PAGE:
By Gottfried Benn
(Translated from German by Jim Bartruff)
I Little aster
Someone had clamped a purple aster
between the beer man’s teeth!
He’d drowned but I raised him
to the table, cracking his chest
using the longest pair of scissors,
dividing his lips, slicing his gums,
which shocked her into gliding
into his brain to hide.
As I sewed him back together,
I packed her deep between his ribs:
My dear, I made a vase!
Drink deep of him and rest ye soft,
O tiny purple aster!
II Pretty babies
The virgin girl was on the shelf too long.
Her lips were horribly gnawn.
I cracked her chest, and I saw her esophagus
was spindled with holes.
Under the arbor of her diaphragm,
one little sister had died.
The rest of the nest of adolescent rats
had lived on her liver and kidneys;
they’d sipped her ice cold blood;
until their Death
arrived and was nasty and neat.
I threw them all in water! O, how wee
pink muzzles can shriek!
A murdered, unknown prostitute,
a lonely molar
filled with gold.
The others looked to be waiting
for a date.
Our attendant knocked it out,
put it in his pocket
and began to dance.
Now, he said,
she’s dirt we can put in the earth.
IV Negro bride
Her neck was pillowed in a bed of blonde-
black blood. The sun raved in her hair, and licked
along her white, exsanguinated thighs. It knelt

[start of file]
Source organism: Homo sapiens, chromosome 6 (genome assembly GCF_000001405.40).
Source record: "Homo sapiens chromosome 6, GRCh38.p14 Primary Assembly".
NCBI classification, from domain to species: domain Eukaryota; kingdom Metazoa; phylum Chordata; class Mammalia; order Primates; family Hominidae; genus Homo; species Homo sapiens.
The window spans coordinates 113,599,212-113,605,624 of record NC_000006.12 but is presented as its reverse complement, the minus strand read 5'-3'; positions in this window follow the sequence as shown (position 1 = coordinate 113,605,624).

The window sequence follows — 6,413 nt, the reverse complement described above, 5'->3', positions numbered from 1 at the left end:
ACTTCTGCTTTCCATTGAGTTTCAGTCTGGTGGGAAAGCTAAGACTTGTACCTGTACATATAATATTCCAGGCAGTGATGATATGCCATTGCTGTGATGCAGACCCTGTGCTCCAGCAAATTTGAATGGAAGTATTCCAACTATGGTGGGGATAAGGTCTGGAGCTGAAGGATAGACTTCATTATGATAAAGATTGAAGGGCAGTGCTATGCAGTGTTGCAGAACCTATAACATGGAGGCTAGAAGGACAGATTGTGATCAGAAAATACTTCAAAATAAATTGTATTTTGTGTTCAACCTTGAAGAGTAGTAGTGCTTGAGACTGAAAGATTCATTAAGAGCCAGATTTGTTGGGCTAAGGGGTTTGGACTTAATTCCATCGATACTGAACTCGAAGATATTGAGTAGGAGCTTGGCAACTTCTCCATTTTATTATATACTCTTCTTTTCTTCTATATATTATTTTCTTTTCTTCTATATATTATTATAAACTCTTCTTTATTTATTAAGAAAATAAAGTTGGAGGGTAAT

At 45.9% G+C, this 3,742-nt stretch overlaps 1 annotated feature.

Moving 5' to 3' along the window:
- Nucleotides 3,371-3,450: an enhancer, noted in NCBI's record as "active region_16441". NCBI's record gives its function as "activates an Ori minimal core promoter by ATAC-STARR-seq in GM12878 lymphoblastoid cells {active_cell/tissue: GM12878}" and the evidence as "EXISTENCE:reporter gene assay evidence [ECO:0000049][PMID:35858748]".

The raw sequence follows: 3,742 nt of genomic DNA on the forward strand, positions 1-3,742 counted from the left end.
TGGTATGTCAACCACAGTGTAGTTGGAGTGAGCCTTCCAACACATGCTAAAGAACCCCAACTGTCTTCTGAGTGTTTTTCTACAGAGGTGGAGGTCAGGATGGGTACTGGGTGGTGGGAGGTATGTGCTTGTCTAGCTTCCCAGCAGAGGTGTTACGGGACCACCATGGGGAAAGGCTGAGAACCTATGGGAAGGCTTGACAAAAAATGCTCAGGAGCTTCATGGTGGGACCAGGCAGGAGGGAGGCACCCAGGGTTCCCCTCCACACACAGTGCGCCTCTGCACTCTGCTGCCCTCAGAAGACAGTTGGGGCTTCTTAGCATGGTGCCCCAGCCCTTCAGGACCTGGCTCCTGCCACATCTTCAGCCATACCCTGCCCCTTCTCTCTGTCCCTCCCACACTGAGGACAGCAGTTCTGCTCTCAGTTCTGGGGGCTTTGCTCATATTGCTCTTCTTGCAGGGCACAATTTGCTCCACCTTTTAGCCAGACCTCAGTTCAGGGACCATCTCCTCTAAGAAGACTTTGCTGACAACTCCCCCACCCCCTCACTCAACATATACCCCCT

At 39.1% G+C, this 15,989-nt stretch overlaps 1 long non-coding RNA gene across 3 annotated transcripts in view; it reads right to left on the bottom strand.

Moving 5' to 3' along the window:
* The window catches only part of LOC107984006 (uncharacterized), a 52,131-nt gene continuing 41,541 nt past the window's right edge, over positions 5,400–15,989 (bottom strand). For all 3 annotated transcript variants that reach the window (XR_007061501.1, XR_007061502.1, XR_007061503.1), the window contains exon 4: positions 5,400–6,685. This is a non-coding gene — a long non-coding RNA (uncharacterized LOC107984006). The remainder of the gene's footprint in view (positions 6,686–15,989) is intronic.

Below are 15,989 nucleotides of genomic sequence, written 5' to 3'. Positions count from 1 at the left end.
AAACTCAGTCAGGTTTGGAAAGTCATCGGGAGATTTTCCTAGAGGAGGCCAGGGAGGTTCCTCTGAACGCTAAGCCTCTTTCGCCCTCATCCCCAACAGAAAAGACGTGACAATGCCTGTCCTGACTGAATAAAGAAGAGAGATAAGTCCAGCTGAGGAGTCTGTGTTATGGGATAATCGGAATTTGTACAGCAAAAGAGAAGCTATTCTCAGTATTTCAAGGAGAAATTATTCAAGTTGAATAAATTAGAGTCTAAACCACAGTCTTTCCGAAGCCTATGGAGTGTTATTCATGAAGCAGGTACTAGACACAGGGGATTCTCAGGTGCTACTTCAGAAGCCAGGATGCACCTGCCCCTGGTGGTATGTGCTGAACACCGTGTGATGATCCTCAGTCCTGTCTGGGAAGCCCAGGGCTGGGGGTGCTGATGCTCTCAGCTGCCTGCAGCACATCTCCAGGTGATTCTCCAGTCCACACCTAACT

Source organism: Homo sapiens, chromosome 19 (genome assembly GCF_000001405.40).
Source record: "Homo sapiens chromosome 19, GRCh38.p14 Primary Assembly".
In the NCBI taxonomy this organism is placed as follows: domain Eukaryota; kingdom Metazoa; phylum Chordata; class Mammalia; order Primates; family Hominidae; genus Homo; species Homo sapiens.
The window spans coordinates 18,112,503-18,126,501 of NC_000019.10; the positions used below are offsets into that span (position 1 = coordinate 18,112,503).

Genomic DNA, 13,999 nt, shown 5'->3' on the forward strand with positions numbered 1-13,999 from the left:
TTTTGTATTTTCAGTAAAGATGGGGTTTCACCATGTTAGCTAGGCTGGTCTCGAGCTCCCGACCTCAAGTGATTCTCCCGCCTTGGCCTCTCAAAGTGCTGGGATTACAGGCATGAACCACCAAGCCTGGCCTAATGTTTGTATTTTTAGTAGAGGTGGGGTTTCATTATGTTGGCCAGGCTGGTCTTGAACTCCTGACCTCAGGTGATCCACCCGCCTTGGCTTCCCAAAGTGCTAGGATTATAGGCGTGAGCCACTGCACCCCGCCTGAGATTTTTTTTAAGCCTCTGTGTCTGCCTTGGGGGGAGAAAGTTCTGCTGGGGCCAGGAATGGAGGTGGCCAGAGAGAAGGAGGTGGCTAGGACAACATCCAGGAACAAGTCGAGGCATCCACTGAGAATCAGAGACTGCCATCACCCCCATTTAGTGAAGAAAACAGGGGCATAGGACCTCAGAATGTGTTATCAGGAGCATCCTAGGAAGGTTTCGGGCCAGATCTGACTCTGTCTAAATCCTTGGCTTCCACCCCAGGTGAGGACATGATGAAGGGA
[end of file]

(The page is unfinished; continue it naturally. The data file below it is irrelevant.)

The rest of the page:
before her brownish nipples, undefiled
by childbirth, knife wounds, blue tattoos.
A nigger next to her was sliced from eye
to chin. A horse had kicked him, drilling grooves
into his small white inner ear canals
with angry, filthy shoes.
She lay beside him, sleeping like a bride
upon the hem of happiness, a love
that’s poised on tiptoe to take flight
Until I sank my knife
into her white, unguarded throat.
Around her hips the purple squirt
of rancid blood wrapped like a skirt.
Two to a table. Men and women,
crosswise. Jammed and naked. Out of pain.
Each cranium uncapped, bivalved each chest,
fresh bodies born on Tombstone’s train.
Three bowls abrim with brains and balls—
God’s cathedrals and the devil’s prams—
now mixing in the earthen bowls,
Golgotha with the fall of man.
The scraps in coffins are the newly born:
kid’s tits, the men’s shins, the hair of wives.
I saw a couple of them who’d been whores
wrapped in maternal love there side by side.
Gottfried Benn was a 21-year-old medical student, working in the Berlin morgue when “The Morgue” was published pre-World War 1. He was briefly Hitler’s “literary” chief before rejecting Nazism early on, and was later banished to various war zones to care for sexually transmitted diseases in soldiers. He had a modest literary career in the 20s and 30s in Germany. “The Morgue” is translated into English by Jim Bartruff.
Jim Bartruff’s work has appeared in Fat City Review, New Verse News, Two Hawks Quarterly, American Tanka, JAMA, Canto, Barney, and Drastic Measures. He has won the William Carlos Williams and Academy of American Poets prizes. A third-generation native of Los Angeles, he was previously a print journalist and screenwriter, now living in Portland, Oregon.